Indigent Defense

  • February 28, 2012

    by Jeremy Leaming

    The nation lost one of its leading advocates for the less fortunate and for equality with the death of Michael A. Rothenberg, longtime head of the New York Lawyers for the Public Interest (NYLPI).

    Rothenberg, who served as the executive director of NYLPI, was found dead at the age of 47 on Feb. 23. The cause of death was a fall from the roof of a building in Brooklyn. The Brooklyn Daily Eagle reports that the New York Police Department found his body on “a terrace at 100 Jay St., after he had apparently fallen from the roof.”

    The Daily Eagle noted that after graduating from the New York University Law School, he “became a litigator in the housing unit of Brooklyn Legal Services. He then won a fellowship at the Rockefeller Family Foundation, and subsequently worked on jury reform at the Vera Institute of Justice. He joined New York Lawyers for the Public Interest (NYLPI) as associate director in 1997.”

    He told the NYU Law Review, the Eagle reports, that his goal was “to create a center where lawyers and community organizers can come together to create lasting social change for people in communities in need.”

  • January 20, 2012
    Guest Post

    By Mary Schmid Mergler, senior counsel for The Constitution Project’s Criminal Justice Program. Mergler is the coauthor with Christopher Durocher of the recent ACS Issue Brief The ‘Right-to-Counsel Term.’"


    On Wednesday, the Supreme Court held in Maples v. Thomas that Alabama death row inmate Cory Maples was entitled to have his claims heard in federal court despite a previously missed filing deadline, because his counsel’s complete abandonment of him constituted grounds to excuse that missed filing. The Maples decision was a welcome one, as the triumph of fundamental fairness over procedure and technicalities in our criminal justice system has grown increasingly rare.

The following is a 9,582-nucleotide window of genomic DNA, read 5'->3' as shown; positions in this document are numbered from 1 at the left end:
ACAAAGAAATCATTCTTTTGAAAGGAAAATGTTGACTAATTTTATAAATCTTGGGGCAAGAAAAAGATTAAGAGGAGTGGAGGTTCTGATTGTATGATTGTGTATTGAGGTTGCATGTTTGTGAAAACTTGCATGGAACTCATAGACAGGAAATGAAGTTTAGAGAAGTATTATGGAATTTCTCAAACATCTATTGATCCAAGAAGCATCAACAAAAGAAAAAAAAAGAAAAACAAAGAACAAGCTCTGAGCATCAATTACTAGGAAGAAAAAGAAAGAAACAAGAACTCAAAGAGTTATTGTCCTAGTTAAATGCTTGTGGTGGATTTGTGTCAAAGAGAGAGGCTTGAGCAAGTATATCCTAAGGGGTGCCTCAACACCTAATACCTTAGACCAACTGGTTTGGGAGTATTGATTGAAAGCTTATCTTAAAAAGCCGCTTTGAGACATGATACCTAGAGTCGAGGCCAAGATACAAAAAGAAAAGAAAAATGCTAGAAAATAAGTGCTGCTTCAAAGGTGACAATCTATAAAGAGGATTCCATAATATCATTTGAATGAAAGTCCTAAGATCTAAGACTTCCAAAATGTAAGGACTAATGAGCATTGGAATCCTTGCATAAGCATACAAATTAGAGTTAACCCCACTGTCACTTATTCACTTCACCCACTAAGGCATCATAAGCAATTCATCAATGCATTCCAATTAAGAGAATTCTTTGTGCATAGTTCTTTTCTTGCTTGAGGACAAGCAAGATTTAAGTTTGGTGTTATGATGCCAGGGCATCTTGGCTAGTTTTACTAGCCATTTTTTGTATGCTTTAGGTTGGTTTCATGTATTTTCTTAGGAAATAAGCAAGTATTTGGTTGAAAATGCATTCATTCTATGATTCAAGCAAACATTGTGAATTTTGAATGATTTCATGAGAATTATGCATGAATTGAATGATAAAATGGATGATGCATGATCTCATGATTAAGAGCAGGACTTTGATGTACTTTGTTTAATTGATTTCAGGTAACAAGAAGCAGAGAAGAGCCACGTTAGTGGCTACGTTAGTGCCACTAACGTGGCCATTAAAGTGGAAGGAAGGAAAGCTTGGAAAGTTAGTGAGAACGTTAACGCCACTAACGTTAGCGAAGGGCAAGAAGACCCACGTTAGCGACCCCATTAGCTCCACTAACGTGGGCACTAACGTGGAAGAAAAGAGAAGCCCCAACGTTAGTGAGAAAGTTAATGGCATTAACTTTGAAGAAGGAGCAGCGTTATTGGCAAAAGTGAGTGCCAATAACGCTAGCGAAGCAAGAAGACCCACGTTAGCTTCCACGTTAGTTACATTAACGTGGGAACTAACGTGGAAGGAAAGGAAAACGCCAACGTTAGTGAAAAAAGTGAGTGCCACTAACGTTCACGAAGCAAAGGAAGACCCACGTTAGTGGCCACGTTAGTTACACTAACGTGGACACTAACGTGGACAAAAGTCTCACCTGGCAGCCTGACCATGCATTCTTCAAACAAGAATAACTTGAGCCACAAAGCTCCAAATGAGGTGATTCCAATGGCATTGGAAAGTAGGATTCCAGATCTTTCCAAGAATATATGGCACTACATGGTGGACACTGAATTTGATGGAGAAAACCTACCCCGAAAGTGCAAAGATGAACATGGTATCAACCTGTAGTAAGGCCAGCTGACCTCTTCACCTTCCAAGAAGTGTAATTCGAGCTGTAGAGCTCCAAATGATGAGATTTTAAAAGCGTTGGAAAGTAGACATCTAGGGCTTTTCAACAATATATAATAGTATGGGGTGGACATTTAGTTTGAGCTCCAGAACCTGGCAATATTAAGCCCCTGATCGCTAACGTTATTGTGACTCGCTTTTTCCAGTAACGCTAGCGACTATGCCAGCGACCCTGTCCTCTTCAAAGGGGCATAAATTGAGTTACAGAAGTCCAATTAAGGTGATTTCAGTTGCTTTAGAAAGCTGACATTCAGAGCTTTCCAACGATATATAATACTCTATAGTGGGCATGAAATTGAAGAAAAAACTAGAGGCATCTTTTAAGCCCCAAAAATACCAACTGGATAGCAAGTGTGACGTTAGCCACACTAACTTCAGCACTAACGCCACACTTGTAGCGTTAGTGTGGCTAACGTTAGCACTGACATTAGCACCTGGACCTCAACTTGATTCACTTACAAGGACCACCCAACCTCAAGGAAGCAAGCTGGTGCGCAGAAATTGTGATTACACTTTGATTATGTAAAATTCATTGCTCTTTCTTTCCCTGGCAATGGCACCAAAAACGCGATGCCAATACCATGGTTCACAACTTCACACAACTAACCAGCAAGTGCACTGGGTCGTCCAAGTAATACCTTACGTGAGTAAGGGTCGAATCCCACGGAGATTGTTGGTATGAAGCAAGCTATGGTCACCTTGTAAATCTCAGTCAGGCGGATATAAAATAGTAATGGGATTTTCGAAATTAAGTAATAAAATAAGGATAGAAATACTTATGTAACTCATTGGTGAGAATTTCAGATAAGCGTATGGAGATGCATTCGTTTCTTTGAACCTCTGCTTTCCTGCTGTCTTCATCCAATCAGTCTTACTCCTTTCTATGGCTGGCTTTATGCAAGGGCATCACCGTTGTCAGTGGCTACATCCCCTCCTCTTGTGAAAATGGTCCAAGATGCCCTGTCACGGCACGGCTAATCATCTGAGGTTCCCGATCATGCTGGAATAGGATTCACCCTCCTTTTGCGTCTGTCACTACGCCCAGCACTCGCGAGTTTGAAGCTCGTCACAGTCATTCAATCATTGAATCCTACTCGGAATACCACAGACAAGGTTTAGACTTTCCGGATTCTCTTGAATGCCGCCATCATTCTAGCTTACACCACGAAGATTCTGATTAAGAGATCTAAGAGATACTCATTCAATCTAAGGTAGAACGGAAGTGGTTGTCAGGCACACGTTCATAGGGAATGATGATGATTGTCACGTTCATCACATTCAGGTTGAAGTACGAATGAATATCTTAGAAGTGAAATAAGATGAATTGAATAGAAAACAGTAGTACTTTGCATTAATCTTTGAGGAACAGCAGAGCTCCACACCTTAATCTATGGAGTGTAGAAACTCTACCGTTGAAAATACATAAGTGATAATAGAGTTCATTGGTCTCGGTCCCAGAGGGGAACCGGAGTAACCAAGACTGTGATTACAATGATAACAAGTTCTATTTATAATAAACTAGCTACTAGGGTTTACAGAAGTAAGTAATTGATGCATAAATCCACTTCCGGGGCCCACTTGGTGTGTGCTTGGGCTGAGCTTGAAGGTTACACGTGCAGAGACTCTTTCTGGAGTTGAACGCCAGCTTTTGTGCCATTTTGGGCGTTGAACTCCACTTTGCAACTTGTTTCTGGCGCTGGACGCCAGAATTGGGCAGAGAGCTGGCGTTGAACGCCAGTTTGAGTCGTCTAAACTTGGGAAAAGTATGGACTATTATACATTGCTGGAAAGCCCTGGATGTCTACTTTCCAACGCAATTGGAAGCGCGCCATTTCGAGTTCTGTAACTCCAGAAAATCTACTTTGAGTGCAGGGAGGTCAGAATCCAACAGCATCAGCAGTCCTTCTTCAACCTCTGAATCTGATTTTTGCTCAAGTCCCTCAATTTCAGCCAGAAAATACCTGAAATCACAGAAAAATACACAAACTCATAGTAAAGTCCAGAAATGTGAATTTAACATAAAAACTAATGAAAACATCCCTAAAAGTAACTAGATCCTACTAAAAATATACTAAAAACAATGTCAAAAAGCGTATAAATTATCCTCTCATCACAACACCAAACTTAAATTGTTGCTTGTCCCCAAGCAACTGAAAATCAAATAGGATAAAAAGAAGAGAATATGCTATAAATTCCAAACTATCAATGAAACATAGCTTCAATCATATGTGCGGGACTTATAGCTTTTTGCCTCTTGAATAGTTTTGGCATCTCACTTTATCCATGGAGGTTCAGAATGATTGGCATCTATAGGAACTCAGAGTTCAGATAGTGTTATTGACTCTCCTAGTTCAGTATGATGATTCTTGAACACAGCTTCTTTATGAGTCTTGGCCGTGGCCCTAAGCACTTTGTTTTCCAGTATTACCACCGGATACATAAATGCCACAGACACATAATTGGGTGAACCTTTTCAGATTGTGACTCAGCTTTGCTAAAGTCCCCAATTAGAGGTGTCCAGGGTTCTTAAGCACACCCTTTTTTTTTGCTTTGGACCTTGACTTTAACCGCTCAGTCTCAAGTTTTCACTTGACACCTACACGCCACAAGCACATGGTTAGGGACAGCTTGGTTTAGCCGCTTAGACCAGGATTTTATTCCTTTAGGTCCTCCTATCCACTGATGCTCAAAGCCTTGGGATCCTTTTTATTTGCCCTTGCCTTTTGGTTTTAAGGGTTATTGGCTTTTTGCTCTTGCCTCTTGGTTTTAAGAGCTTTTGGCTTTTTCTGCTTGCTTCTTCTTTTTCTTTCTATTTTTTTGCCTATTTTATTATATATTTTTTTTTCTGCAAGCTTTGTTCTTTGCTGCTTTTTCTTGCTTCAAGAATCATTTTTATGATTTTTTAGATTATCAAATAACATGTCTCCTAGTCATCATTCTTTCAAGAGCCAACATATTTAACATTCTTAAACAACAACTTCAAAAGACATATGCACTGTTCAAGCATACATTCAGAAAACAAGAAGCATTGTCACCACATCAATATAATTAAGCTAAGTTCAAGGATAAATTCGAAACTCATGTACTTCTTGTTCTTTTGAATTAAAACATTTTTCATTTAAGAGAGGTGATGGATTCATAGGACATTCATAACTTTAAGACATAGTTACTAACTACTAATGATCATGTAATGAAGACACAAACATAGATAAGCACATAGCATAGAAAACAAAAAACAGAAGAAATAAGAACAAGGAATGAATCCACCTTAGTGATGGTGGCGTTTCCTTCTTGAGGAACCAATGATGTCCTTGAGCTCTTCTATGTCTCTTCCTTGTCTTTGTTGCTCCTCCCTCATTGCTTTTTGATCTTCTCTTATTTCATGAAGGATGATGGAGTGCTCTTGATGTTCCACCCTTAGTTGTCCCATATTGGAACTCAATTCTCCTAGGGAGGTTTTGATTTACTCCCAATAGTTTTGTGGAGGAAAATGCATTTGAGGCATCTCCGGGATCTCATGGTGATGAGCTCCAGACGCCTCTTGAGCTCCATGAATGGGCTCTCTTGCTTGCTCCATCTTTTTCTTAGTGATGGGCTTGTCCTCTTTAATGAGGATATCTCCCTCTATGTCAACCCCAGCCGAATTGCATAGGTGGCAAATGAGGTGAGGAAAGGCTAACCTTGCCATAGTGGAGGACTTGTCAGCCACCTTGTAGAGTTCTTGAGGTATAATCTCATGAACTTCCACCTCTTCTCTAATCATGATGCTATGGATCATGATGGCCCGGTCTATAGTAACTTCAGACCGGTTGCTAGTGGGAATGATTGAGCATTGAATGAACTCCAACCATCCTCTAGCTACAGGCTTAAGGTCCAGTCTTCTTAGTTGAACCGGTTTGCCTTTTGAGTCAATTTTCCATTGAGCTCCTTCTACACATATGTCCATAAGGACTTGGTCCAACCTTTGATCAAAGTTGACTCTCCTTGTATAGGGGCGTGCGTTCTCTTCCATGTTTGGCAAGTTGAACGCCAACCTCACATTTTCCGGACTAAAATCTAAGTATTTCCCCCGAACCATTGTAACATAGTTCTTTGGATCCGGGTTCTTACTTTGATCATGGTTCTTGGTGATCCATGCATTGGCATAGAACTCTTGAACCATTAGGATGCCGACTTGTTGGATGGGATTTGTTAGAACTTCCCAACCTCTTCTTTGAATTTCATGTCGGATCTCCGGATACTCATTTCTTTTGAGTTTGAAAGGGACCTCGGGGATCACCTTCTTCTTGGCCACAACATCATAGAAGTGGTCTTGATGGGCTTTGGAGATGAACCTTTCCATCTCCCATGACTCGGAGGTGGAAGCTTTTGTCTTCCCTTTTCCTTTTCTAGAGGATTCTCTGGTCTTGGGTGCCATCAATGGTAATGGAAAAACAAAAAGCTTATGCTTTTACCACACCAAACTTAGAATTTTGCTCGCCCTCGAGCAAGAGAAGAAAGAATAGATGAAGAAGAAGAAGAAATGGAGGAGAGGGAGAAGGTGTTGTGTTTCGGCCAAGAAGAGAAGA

Cory Maples was convicted of murdering two acquaintances after a night of drug and alcohol use. His two court-appointed defense attorneys were inexperienced and ineffective. Their entire defense lasted about an hour. They failed to argue Maples’ obvious intoxication defense, and they failed to produce mitigating evidence of severe abuse that Maples had suffered as a child — the sort of evidence that often prevents juries from issuing a death sentence. In fact, the jury voted 10-2 to sentence Maples to death; a 9-3 vote would have meant life in prison.

    Two lawyers from the New York law firm of Sullivan & Cromwell (S&C) agreed to represent Maples pro bono during his state post-conviction appeals, since Alabama — virtually alone among death penalty states — provides no post-conviction counsel for death row inmates. A state court denied Maples’ initial habeas petition, triggering a filing deadline to appeal. However, prior to that decision, both of his pro bono attorneys had left S&C without providing the required notice to the court or Maples of their departure. When the notice of the denial and impending deadline arrived at S&C, no lawyer ever looked at it; a mailroom employee returned it, unopened, to the Alabama court clerk stamped “Returned to Sender—Attempted, Unknown.” The Alabama court clerk took no further action to ensure Maples or his counsel received notice. (There was a third attorney of record in the case, but as the Court’s opinion explains, he was only involved as local counsel to admit the S&C attorneys to practice in Alabama courts; he was completely uninvolved in the substance of the case.)